Some patients develop communicating hydrocephalus after meningioma surgery, and this can develop into a serious clinical condition. However, this has rarely been addressed in the literature. Therefore, the authors sought to determine predictive patient variables for the occurrence of postoperative hydrocephalus following skull base meningioma surgery.


For this purpose, the authors retrospectively analyzed all patients who underwent resection of intracranial meningiomas between 1998 and 2009 at the Department of Neurosurgery, University Hospital Zurich, Switzerland. Of 594 patients with meningioma, 227 (38%) had a lesion located at the skull base, and thus were included for analysis. The following patient variables were examined: demographic data (age and sex); tumor number (solitary vs multiple); tumor side and localization within the skull base region (anterior, medial, posterior); infiltration of the cavernous sinus; compression of the optic channel/optic nerve; tumor volume; preoperative embolization (yes/no); duration of surgery; Simpson grade of resection; histopathological features (WHO grade); number of surgeries (single vs multiple); preoperative embolization; duration of hospital stay; tumor recurrence; use of an artificial dural substitute; postoperative infection rate; and clinical outcome (Glasgow Outcome Scale score at discharge and at 3 months, and vital status at last follow-up). Hierarchical clustering, factor analysis, and stepwise regression models revealed a ranking list for the top predictive variables for the occurrence of postoperative hydrocephalus.


A total of 35 patients (5.9%) of the cohort of 594 developed communicating postoperative hydrocephalus, with no patient manifesting obstructive hydrocephalus. Of these 35 patients, 18 had a meningioma located at the skull base (18 [7.9%] of 227), in contrast to 17 patients with meningiomas in other locations (17 [4.6%] of 367). The following patient variables correlated with the occurrence of hydrocephalus, as defined by factor analysis: age, duration of surgery, duration of hospital stay, tumor volume, postoperative infection, and preoperative embolization. A stepwise regression analysis of the latter variables identified 2 variables as significantly predictive: age (p = 0.0012) and duration of surgery (p = 0.0013).


In this study, the incidence of communicating postoperative hydrocephalus was almost twice as high in patients with skull base lesions as in patients with meningiomas in other locations. Patient age, duration of surgery, duration of hospital stay, tumor volume, postoperative infection, and preoperative embolization were associated with the occurrence of hydrocephalus. In the statistical prediction model, patient age and duration of surgery were the most significant predictors of postoperative hydrocephalus after skull base meningioma surgery.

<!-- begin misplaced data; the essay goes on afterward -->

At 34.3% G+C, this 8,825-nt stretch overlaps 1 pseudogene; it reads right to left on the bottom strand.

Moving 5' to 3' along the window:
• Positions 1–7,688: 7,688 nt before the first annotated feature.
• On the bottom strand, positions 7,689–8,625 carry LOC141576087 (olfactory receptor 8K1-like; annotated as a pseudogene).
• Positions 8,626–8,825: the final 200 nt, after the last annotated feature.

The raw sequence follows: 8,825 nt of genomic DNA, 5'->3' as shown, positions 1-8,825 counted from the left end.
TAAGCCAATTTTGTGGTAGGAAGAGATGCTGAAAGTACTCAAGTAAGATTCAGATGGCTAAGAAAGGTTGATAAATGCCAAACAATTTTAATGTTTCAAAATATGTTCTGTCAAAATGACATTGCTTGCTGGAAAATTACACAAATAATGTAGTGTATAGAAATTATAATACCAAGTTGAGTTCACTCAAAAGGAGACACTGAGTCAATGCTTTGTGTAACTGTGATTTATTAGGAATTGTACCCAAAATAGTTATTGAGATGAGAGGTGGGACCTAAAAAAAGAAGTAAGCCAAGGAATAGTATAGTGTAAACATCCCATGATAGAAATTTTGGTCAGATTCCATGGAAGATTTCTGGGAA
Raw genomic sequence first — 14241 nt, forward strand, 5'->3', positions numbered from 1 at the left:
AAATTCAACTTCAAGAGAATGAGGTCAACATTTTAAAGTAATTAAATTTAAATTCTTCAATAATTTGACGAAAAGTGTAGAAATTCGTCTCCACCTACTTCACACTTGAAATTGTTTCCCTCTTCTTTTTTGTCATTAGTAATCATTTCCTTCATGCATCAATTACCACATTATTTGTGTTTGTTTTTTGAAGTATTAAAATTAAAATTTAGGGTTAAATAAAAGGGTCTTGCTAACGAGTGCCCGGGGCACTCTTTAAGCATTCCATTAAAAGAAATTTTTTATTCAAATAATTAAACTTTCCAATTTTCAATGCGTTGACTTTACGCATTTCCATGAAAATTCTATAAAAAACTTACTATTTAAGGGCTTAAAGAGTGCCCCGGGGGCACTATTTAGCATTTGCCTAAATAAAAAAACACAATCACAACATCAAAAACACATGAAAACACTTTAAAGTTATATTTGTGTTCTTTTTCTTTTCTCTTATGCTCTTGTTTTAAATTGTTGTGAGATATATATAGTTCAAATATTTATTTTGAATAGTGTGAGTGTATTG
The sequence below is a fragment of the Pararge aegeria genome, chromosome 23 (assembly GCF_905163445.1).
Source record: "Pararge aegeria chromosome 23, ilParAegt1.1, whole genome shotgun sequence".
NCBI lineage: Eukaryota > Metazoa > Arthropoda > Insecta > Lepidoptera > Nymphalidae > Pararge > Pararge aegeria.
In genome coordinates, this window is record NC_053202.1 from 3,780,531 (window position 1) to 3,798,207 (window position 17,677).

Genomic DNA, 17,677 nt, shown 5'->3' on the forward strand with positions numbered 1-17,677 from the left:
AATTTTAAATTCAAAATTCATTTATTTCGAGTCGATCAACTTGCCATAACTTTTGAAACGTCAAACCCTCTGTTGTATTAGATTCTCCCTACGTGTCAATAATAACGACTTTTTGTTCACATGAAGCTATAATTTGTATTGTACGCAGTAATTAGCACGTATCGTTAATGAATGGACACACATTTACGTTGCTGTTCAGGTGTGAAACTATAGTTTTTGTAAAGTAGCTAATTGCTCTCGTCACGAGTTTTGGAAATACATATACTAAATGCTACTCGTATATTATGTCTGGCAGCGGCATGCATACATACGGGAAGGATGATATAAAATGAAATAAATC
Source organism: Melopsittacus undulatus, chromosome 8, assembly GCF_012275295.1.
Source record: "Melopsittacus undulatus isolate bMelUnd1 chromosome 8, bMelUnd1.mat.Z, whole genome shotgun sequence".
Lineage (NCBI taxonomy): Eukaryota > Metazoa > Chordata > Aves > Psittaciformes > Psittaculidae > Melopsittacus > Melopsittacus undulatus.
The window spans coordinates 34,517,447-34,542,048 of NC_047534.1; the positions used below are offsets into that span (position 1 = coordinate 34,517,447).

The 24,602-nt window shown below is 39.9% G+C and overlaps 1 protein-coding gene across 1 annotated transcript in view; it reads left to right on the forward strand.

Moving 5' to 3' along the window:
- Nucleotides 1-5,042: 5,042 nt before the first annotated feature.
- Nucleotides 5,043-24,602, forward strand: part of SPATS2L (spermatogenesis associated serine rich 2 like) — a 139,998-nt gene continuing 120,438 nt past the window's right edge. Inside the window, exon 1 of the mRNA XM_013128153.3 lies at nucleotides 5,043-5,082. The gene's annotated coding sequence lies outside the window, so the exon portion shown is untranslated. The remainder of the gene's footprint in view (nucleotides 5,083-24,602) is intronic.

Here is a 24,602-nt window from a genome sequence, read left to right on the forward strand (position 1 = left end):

Restricted access

Markus M. Luedi, Sanjay K. Singh, Jennifer C. Mosley, Islam S. A. Hassan, Masumeh Hatami, Joy Gumin, Lukas Andereggen, Erik P. Sulman, Frederick F. Lang, Frank Stueber, Gregory N. Fuller, Rivka R. Colen and Pascal O. Zinn


Dexamethasone, a known regulator of mesenchymal programming in glioblastoma (GBM), is routinely used to manage edema in GBM patients. Dexamethasone also activates the expression of genes, such as CEBPB, in GBM stem cells (GSCs). However, the drug’s impact on invasion, proliferation, and angiogenesis in GBM remains unclear. To determine whether dexamethasone induces invasion, proliferation, and angiogenesis in GBM, the authors investigated the drug’s impact in vitro, in vivo, and in clinical information derived from The Cancer Genome Atlas (TCGA) cohort.


Expression profiles of patients from the TCGA cohort with mesenchymal GBM (n = 155) were compared with patients with proneural GBM by comparative marker selection. To obtain robust data, GSCs with IDH1 wild-type (GSC3) and with IDH1 mutant (GSC6) status were exposed to dexamethasone in vitro and in vivo and analyzed for invasion (Boyden chamber, human-specific nucleolin), proliferation (Ki-67), and angiogenesis (CD31). Ex vivo tumor cells from dexamethasone-treated and control mice were isolated by fluorescence activated cell sorting and profiled using Affymetrix chips for mRNA (HTA 2.0) and microRNAs (miRNA 4.0). A pathway analysis was performed to identify a dexamethasone-regulated gene signature, and its relationship with overall survival (OS) was assessed using Kaplan-Meier analysis in the entire GBM TCGA cohort (n = 520).


The mesenchymal subgroup, when compared with the proneural subgroup, had significant upregulation of a dexamethasone-regulated gene network, as well as canonical pathways of proliferation, invasion, and angiogenesis. Dexamethasone-treated GSC3 demonstrated a significant increase in invasion, both in vitro and in vivo, whereas GSC6 demonstrated a modest increase. Furthermore, dexamethasone treatment of both GSC3 and GSC6 lines resulted in significantly elevated cell proliferation and angiogenesis in vivo. Patients with mesenchymal GBM had significant upregulation of dexamethasone-regulated pathways when compared with patients with proneural GBM. A prognostic (p = 0.0007) 33-gene signature was derived from the ex vivo expression profile analyses and used to dichotomize the entire TCGA cohort by high (median OS 12.65 months) or low (median OS 14.91 months) dexamethasone signature.


The authors present evidence that furthers the understanding of the complex effects of dexamethasone on biological characteristics of GBM. The results suggest that the drug increases invasion, proliferation, and angiogenesis in human GSC-derived orthotopic tumors, potentially worsening GBM patients’ prognoses. The authors believe that careful investigation is needed to determine how to minimize these deleterious dexamethasone-associated side effects in GBM.